From my observations over the past year or two, I believe you attract what you put out, to a very large extent. (Just look at the debate between EvBogue and Pat Flynn awhile back on whether to allow comments for a really blatant example!) So no way I’d use a pop-up.

    As a reader, I hate pop-ups. “You are not your target audience” is true in many cases, but much less so in mine than common advice would lead me to believe. I’ve watched how my readers act, and they act a lot like me. I also write long posts and don’t dumb things down to a 4th grade level like I’ve seen a lot of advice to do–the people I want as readers aren’t put off by long words or thought-provoking content.

    Just like with everything else, it really depends on who you’re trying to attract.

  • http://PeterFuller.org Peter Fuller

    I find email pop-ups irritating and I do not use them.

    Especially on sites that are poorly programmed where every page on their site does the pop-up.

    Plus many of the pop-ops are messed up due to video on the same page.

    I understand why people use them, because they increase sign-ups.

    My only question is are those sign-ups responsive?

    Are you just building a massive list to look good or are you making money?


  • http://www.webthesmartway.com Siegfried

    I absolutely loathe popups! I think they are a sign of disrespect for your audience.

  • http://www.buildinternetbusiness.com Yayson Potter | Build Internet Business

    I think how pop-ups are used is the determining factor for me whether I like them or hate them. If I just get to your site and don’t even get the chance to read anything and get hit with it I hate it. But as soon as I hit the “X” and see good content my not inclined to just leave because of a pop-up. My thought is that they are just part of the internet whether you like it or not. Plus I’ve seen cases where they don’t show up until I’m already reading and they don’t exactly block everything. If the content is good at that point I’m much more inclined to sign up than go look for a email list. My thought is that most people will say they hate them but since marketing says the opposite by saying opt-ins are higher then it’s kind of like the people who go to the public and say “If so and so President is (re)elected then I’ll leave the country”, i.e. it’s more talk than anything and in the end they will still stay or in a pop-up case opt-in.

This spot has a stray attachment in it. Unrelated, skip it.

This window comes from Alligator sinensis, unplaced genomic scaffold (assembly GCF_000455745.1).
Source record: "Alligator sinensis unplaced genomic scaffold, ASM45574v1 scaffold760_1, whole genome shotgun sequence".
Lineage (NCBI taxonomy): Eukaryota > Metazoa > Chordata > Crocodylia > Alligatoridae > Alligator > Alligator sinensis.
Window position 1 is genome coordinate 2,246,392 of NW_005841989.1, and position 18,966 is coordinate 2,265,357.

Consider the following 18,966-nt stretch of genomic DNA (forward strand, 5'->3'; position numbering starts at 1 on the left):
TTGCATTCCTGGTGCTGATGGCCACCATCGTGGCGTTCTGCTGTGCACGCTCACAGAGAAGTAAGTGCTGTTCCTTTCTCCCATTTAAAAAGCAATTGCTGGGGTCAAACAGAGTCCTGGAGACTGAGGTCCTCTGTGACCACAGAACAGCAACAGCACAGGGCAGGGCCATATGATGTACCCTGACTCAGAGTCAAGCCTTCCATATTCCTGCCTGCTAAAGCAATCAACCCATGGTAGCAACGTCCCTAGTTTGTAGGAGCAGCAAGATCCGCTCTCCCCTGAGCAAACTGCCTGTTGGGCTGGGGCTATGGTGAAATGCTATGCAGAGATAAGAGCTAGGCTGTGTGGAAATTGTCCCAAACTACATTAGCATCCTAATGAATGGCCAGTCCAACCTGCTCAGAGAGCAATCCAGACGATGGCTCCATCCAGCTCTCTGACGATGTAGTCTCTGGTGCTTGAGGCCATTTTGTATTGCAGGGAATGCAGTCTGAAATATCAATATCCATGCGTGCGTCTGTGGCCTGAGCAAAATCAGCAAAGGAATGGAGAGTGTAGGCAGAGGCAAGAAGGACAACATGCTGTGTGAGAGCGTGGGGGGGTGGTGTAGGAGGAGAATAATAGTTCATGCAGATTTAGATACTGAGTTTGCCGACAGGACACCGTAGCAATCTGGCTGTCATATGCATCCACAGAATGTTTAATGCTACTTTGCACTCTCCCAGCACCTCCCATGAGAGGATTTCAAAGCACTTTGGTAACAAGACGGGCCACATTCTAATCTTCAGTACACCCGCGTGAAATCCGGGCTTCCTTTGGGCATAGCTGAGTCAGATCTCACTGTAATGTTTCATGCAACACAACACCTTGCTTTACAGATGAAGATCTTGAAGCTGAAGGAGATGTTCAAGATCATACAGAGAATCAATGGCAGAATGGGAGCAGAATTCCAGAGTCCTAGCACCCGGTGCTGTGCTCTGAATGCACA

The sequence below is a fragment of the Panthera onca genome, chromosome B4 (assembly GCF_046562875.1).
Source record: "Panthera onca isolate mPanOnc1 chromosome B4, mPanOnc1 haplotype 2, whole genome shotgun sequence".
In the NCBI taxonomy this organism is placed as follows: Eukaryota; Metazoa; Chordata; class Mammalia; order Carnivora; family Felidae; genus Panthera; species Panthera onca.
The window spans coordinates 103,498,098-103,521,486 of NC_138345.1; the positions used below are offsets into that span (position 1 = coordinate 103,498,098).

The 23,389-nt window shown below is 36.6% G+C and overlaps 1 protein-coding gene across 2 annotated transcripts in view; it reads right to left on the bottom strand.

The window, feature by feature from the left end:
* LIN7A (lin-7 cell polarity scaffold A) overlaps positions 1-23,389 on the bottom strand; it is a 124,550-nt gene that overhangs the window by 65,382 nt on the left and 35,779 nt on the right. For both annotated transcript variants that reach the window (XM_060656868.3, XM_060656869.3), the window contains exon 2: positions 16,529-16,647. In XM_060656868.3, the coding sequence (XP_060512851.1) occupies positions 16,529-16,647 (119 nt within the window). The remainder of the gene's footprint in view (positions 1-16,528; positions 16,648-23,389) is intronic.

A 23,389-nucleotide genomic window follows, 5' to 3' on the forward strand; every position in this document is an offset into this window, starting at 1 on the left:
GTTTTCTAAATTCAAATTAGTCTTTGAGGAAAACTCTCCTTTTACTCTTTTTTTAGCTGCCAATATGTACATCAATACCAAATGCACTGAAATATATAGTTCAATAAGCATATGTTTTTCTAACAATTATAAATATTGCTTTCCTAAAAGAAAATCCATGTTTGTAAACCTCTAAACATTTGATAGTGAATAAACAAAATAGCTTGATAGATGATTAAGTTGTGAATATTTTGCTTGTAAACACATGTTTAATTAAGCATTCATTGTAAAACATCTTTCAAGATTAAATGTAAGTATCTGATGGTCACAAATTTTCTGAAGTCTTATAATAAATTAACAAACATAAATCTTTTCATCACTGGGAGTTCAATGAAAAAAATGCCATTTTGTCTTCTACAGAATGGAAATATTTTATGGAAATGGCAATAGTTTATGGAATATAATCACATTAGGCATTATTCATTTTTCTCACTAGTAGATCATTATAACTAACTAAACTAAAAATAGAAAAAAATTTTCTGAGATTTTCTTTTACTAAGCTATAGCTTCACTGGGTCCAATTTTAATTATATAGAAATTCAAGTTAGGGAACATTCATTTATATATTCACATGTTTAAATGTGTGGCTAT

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  • http://marketingwithsergio.com Sergio Felix

    This is easily answered by looking at it in retrospective.

    How do YOU sign up for a site’s newsletter?

    If you want to sign up for a particular site, you LOOK for the form right?

    I guess this DOES work for some special type of sites (micro niches?) but I wouldn’t use it on a personal or marketing blog.


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  • http://www.groweverywhere.com James